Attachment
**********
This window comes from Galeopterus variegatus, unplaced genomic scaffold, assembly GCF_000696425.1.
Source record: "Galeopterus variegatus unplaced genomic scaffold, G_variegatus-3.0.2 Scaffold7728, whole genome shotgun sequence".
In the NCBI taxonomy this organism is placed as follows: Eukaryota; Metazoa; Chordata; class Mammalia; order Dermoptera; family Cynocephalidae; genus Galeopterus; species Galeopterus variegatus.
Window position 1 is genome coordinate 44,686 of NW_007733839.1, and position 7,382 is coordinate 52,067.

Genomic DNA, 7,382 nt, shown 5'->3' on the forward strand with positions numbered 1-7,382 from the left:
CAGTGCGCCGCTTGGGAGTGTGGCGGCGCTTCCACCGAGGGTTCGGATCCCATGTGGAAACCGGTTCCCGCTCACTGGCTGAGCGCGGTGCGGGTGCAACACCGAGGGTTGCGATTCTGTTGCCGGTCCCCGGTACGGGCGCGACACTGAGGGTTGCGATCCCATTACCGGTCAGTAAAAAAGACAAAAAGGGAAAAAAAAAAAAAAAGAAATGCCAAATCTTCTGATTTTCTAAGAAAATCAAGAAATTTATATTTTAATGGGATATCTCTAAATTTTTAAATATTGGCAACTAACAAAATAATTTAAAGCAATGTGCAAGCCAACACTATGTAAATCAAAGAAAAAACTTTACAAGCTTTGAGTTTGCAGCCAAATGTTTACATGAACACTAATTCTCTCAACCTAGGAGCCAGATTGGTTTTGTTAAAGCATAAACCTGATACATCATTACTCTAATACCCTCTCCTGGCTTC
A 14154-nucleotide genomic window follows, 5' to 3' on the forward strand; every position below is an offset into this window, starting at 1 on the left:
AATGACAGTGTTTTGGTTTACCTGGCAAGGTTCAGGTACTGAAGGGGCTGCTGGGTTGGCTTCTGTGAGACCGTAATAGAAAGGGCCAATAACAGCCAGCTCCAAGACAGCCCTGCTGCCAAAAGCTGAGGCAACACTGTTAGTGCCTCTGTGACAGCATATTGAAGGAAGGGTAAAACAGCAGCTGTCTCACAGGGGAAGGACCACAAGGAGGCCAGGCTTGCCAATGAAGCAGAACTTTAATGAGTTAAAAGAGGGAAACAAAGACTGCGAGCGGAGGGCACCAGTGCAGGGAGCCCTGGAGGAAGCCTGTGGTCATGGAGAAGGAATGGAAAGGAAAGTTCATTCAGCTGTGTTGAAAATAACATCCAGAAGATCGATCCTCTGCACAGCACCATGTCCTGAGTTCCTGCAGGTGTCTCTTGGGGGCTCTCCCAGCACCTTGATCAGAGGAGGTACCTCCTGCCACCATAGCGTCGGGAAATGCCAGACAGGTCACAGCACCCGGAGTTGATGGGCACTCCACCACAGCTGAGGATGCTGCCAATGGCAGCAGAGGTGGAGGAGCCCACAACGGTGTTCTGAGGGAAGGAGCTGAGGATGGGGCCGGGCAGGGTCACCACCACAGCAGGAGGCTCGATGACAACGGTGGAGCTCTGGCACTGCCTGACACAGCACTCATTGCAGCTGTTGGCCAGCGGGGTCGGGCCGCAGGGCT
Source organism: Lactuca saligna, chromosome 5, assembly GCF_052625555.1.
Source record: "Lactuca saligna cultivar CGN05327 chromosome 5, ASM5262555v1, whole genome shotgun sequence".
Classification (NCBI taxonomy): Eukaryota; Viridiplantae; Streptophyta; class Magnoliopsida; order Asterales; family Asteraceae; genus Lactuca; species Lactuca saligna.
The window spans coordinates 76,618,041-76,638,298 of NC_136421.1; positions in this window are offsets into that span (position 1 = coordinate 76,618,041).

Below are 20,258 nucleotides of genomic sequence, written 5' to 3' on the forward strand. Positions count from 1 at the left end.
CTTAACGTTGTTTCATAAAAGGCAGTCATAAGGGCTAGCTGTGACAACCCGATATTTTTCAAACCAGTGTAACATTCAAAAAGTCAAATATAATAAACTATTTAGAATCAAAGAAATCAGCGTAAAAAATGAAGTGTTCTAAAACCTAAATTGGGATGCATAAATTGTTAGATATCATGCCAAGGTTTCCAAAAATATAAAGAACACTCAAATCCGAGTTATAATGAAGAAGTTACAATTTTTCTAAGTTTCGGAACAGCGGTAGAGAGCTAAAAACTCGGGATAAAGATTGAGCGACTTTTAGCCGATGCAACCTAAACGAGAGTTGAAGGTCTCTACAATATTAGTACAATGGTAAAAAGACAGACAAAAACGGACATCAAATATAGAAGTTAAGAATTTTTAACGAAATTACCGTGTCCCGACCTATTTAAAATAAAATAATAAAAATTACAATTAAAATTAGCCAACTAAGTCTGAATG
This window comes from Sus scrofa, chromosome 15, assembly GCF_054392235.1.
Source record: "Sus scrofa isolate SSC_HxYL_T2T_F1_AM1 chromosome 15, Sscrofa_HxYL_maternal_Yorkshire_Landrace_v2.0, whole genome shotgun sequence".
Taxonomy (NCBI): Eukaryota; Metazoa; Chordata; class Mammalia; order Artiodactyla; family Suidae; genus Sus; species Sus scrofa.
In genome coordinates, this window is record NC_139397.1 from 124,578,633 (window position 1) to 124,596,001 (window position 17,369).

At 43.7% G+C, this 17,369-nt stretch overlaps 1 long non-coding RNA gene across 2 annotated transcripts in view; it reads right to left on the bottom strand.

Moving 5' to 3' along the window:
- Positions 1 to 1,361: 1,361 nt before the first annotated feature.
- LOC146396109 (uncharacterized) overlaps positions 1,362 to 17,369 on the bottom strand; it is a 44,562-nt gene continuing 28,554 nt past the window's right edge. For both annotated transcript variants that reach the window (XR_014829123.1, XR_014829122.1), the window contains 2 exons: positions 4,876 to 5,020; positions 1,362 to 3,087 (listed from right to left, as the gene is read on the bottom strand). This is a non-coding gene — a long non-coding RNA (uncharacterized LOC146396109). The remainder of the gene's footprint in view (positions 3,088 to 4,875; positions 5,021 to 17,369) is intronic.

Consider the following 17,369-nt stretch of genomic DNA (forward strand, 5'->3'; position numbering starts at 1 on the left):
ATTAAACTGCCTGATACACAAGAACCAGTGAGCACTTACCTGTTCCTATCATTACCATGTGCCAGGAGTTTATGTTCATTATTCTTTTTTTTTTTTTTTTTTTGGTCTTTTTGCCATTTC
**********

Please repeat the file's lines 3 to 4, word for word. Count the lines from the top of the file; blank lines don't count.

In the NCBI taxonomy this organism is placed as follows: Eukaryota; Metazoa; Chordata; class Mammalia; order Dermoptera; family Cynocephalidae; genus Galeopterus; species Galeopterus variegatus.
Window position 1 is genome coordinate 44,686 of NW_007733839.1, and position 7,382 is coordinate 52,067.